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The development of the Millennium Development Goals
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Almost simultaneously with the WTO forum on "Trading into the future", the United Nations discussed the progress made with the Millennium Goals.

The BBC's Newshour of 26 September gives a sobering account of the human development and the results of generalised growth in India.

The same day the disconcerting news spread that carbondioxide emissions have risen far more than expected in the worst case scenario.

Both issues can be contrasted to the optimistic and in part irrealistic expectations of Mr Pascal Lamy at his WTO forum.

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News from PBS USA (25 Sept 2008): "There were new developments today on global warming. Researchers in the US and other countries reported man-made emissions of carbon dioxide rose three per cent in 2007. That exceeds the worst case forecast made last year by an international group of scientists. And ten north-eastern states in the US began buying and selling carbon pollution credits to curb climate change. It was the nation's first such auction. China launched three astronauts into space today to carry out a space walk. That will mark a first for China which began manned space flight in 2003. The launch came under clear night skies in north-western China. The mission will last three to four days. The space walk will take place on Friday or Saturday. "( )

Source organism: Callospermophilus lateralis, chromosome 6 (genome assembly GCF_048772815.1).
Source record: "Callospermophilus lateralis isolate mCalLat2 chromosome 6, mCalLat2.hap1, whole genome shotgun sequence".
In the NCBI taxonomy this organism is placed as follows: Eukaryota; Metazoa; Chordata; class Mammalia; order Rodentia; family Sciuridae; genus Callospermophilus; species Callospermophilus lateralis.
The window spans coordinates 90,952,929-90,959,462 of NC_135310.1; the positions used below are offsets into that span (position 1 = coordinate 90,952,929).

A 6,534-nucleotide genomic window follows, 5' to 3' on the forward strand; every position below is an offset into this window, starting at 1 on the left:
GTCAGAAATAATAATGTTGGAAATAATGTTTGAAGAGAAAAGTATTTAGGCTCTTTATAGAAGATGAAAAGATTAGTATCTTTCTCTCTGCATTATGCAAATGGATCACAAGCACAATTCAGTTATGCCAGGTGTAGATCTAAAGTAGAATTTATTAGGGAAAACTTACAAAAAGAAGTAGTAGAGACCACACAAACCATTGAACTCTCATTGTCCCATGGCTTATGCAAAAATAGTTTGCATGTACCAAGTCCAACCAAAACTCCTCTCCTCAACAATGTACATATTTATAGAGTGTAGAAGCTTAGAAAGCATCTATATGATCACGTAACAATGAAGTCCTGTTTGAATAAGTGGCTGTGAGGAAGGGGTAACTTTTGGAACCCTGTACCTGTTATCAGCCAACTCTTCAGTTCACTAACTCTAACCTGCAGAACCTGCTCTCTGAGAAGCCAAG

Nachricht auf Bayern: "Kohlendioxid-Ausstoß steigt schneller als befürchtet Canberra: Der Ausstoß des klimaschädlichen Kohlendioxids ist seit dem Jahr 2000 vier Mal schneller gestiegen als im Jahrzehnt davor. Laut der Studie eines australischen Forschungsinstituts lag die Zuwachsrate damit sogar höher als im schlimmsten Szenario des Weltklimarats. Gleichzeitig nimmt demzufolge auch noch die Aufnahmefähigkeit der Natur für Kohlenstoff ab. So wurden beispielsweise durch das Abholzen von Wäldern in tropischen Ländern 1,5 Milliarden Tonnen mehr CO2 in die Atmosphäre abgegeben als neu gepflanzte Bäume absorbieren konnten." ( )
BBC News 2008.09.25 Newshour - 20:32:30 (Claire Boulderson):
"Eight years ago the UN set itself an ambitious target for cutting world poverty dramatically by 2015. World leaders gathered to agree what is known as the Millennium Development Goals. ... 32:45 Today they are meeting again to discuss progress. The UN Secretary General Ban Ki-Moon urging them to do more to meet the goals. He said the global economic downturn meant money for anti-poverty programmes was needed even more than ever.
    "The current financial crisis threatens the well-being of millions of people. None more so than the poorest of the poor. This also compounds the damage done by the much higher prices for food and fuel. We must rise to all of these challenges immediately. We must inject new energy into the global partnership for development."
That was Ban Ki-Moon at the UN a few hours ago. He's urging action - by which we mean money of course - because eight years on the goals are not being met. But what specifically are they? Dr Michael Jennings teaches Development Studies at London School of Oriental and African Studies.
    "There are eight overall goals and these are then further subdivided into around twenty targets. And the goals themselves are fairly easy to understand. It's eradicating extreme poverty and hunger, universal primary education, promoting gender equity and equality, reducing child mortality, reducing maternal mortality, combatting diseases such as HIV/AIDS, malaria, tuberculosis, and others, trying to promote environmental sustainability, and lastly probably the most vague of all the goals is building up a development consensus or partnership for development."
And paid for by whom?